Work-Life Integration with Our Well-being and Wellness Counselling Program

Never get so busy making a living that you forget to make a life.


Work - Life Balance Myths and Reality

The concept of work-life balance has been with us for many years, with a main theme of how we prioritize and allocate time to our work obligations and our family life commitments. The articles, books, self-help manuals, web sites and workshops are abound on how a person can learn to rearrange their life so there is a sense of "balance" between work life and personal life. This in turn has over the years led many to believe that the key factor is time management, in other words, how much time you don't do work stuff and how much time you do personal stuff such as hobbies, play, family holidays and unplugged from work. The end result being an unspoken almost 50/50 "work - life balance." But that perfect balance or even split has rarely occurred for the past and present work - life worlds. The research has shown and the reality of our everyday lives, even in these modern times with amazing technology, demonstrates that we continue to spend more waking hours at work than with our families and friends, that children study more in school and at tutor cents than play outdoors, and that work follows us home in our smart phone, laptop, tablet or home desktop.

She Loves Her Job More Than Her Family

With time being the universal measurement tool for work - life balance in the past, a common relationship stressor has been the complaint when one partner spends "more time at the office than at home." This in turn has caused many to feel "she loves her job more than her family." Our clinical experience and general research highlights there are actually three trigger points for work - life conflict with individuals, couples and familiesenergy demands, time demands and behavioral demands. With respect to time demands, the most common trigger for work - life conflict arises more from changing and expanding demands from the work environment that spills over into the personal world. As highlighted earlier, with the spread of technology across our work-home environment, our Work - Life Integration counselling guides our clients to seek better insight on the "blurring of boundaries" between work and home time demands and how to establish boundaries to reduce stress and sustain work - life harmony. Concurrently, energy demands does have certain elements of time demand stress triggers, but what makes energy demands a unique trigger for stress and relationship conflict is the lack of insight and life skills with energy management. A key requirement here we support our clients with energy management is developing a well-being rest, sleep, movement and nutrition program found in our Four Pillars Wellness Program. Behavioral demands on the other hand (which includes certain time and energy demands) has many consequences to the work - life integration environment, with technology-based behaviors being a key point for stress and relationship conflict. A good example would be the spouse who is frequently seen "checking his emails" when on holiday. Our behavior demands - behavior management skills we teach our clients arises from a basic behavioral psychology approach to well-being: develop positive behaviors for work - life integration and eventually stress goes down and good moods arise.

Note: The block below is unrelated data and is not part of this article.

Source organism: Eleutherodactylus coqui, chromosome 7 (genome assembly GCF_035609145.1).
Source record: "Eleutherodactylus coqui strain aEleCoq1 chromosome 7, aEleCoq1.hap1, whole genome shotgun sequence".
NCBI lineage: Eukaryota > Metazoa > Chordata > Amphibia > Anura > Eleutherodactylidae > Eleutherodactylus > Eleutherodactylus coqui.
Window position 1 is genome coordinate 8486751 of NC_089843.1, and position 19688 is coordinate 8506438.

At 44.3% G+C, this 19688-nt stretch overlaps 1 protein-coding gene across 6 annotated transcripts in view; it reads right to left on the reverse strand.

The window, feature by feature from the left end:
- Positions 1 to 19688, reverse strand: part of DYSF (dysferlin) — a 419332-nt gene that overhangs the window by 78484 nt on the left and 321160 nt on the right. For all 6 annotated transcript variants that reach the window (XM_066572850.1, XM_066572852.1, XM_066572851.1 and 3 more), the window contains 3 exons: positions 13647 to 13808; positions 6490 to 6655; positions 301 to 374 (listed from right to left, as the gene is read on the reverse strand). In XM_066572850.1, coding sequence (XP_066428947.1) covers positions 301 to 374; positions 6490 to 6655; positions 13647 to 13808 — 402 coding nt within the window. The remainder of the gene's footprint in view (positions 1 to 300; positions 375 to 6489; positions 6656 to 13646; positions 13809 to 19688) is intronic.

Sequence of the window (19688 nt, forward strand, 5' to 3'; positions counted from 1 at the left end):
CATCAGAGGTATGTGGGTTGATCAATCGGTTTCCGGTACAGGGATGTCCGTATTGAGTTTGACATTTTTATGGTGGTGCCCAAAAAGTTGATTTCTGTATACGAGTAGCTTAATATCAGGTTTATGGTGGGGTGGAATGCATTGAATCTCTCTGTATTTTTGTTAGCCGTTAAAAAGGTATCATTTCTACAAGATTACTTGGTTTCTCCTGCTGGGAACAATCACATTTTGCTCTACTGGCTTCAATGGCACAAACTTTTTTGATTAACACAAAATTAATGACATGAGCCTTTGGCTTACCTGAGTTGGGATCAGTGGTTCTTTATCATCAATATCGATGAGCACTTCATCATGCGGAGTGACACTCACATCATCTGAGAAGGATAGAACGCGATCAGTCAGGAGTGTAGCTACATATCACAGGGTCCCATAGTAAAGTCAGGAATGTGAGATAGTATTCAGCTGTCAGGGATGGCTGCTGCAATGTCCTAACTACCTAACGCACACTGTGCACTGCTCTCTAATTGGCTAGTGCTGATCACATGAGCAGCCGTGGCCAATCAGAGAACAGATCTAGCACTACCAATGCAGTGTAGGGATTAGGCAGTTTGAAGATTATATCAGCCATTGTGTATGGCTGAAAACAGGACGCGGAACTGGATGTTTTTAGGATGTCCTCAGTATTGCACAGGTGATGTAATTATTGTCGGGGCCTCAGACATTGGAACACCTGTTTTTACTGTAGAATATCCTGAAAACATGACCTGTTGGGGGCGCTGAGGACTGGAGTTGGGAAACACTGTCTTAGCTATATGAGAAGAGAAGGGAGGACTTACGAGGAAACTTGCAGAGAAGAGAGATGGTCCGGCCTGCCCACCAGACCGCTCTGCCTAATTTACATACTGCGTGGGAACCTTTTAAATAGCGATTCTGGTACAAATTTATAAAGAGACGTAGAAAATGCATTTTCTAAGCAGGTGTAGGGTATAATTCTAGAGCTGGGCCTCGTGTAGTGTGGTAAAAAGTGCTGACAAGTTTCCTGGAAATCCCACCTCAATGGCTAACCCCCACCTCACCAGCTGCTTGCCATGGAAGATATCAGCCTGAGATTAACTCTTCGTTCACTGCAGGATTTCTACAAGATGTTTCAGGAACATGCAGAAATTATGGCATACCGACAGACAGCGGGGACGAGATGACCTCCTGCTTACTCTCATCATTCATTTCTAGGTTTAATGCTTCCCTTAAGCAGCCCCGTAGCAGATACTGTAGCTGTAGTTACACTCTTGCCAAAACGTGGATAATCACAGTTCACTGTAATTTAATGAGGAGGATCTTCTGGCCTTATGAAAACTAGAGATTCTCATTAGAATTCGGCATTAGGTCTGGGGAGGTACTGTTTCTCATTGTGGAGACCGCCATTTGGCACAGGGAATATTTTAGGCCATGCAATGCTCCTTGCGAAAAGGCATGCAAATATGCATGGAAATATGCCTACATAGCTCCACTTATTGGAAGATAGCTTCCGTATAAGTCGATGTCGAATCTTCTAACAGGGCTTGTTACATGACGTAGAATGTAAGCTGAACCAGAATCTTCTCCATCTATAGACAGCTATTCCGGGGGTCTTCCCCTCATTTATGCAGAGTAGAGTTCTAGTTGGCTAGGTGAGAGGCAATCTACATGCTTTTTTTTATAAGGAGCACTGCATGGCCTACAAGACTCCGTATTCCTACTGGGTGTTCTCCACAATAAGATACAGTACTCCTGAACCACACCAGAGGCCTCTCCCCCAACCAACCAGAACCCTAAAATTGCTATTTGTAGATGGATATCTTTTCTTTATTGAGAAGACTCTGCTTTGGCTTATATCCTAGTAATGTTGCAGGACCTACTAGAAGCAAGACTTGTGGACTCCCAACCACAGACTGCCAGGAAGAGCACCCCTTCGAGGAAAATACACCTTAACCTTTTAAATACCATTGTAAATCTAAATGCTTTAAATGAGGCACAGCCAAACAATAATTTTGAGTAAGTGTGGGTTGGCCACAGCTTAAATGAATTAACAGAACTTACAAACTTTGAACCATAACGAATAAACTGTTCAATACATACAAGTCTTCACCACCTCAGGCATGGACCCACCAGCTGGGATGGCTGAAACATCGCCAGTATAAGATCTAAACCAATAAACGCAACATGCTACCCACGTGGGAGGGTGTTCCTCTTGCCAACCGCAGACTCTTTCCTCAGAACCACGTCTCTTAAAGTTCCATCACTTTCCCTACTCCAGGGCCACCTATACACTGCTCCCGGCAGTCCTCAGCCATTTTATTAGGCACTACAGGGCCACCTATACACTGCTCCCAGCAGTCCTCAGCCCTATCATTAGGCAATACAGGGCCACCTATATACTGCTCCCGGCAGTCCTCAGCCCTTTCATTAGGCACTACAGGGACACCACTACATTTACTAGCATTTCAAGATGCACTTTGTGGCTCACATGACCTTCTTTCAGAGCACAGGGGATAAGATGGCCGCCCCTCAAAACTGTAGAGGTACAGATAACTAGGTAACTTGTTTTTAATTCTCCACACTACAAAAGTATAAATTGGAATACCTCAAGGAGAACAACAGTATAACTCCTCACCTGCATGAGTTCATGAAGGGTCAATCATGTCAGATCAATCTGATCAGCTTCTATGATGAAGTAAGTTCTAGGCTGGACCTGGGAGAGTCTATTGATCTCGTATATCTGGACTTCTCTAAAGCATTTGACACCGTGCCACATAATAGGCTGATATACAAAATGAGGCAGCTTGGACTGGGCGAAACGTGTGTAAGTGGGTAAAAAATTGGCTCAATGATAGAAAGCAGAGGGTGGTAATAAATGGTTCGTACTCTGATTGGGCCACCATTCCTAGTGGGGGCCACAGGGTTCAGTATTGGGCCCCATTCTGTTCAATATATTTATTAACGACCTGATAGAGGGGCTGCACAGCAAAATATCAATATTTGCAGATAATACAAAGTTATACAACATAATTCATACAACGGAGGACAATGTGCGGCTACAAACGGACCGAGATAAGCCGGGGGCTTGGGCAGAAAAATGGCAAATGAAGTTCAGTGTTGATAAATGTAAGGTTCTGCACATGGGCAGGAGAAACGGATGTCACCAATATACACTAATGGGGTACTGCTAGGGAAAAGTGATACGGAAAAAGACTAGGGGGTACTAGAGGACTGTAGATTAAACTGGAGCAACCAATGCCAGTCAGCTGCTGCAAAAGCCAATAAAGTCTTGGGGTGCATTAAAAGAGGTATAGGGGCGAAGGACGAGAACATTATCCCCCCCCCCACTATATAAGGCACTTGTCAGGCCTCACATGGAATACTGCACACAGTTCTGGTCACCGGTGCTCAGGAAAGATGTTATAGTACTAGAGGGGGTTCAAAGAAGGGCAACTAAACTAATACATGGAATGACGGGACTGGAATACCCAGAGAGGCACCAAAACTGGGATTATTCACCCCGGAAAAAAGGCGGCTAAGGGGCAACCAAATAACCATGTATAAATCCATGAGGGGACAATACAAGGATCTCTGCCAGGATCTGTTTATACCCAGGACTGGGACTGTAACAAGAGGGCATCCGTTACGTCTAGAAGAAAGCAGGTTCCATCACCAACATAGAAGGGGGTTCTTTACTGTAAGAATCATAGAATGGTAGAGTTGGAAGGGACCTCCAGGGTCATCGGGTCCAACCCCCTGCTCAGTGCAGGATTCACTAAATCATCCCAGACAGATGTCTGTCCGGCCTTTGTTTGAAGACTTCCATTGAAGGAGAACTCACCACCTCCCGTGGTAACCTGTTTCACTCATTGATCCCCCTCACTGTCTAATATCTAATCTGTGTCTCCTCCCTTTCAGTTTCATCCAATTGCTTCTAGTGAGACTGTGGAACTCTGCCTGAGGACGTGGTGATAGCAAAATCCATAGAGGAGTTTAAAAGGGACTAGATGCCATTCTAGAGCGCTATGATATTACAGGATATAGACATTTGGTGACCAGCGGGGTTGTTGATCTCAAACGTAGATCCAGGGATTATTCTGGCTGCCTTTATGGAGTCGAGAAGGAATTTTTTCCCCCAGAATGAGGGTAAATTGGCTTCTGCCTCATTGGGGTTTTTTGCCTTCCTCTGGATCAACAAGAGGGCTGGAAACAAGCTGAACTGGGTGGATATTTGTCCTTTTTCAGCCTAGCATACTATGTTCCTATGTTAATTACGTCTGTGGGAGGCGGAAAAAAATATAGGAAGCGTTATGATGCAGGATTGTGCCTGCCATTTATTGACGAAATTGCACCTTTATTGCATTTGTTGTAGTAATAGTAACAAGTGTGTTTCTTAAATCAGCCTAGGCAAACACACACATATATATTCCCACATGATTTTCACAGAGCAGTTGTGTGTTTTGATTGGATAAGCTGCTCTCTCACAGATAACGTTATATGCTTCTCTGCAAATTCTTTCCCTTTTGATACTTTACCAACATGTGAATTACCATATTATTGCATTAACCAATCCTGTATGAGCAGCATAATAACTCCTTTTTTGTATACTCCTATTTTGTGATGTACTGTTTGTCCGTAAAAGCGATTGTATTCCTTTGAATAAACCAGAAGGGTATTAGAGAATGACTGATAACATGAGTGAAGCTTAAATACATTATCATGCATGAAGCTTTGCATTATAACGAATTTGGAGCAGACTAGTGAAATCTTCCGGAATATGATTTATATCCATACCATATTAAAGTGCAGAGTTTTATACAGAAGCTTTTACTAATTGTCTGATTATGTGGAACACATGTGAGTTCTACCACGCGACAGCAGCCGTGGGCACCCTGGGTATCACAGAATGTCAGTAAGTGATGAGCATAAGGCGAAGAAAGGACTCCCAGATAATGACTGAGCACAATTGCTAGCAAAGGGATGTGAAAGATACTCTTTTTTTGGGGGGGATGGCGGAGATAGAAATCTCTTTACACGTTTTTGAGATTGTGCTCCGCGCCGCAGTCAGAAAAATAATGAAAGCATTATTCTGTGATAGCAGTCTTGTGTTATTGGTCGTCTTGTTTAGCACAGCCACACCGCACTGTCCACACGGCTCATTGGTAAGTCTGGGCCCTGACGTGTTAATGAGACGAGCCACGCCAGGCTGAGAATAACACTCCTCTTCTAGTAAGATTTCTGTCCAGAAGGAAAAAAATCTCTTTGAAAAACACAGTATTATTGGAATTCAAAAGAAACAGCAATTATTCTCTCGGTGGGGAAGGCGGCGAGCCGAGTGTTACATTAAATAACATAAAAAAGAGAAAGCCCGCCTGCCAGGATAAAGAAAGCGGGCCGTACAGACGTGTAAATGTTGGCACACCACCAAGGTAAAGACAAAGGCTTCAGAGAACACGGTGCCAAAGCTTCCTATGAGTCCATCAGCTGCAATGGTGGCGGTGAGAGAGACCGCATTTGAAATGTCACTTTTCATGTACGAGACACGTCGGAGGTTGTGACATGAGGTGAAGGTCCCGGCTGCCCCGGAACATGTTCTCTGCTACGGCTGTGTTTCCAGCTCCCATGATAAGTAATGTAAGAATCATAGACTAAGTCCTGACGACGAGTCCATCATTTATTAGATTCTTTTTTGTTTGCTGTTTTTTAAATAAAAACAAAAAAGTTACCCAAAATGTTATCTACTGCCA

Life - Course Perspective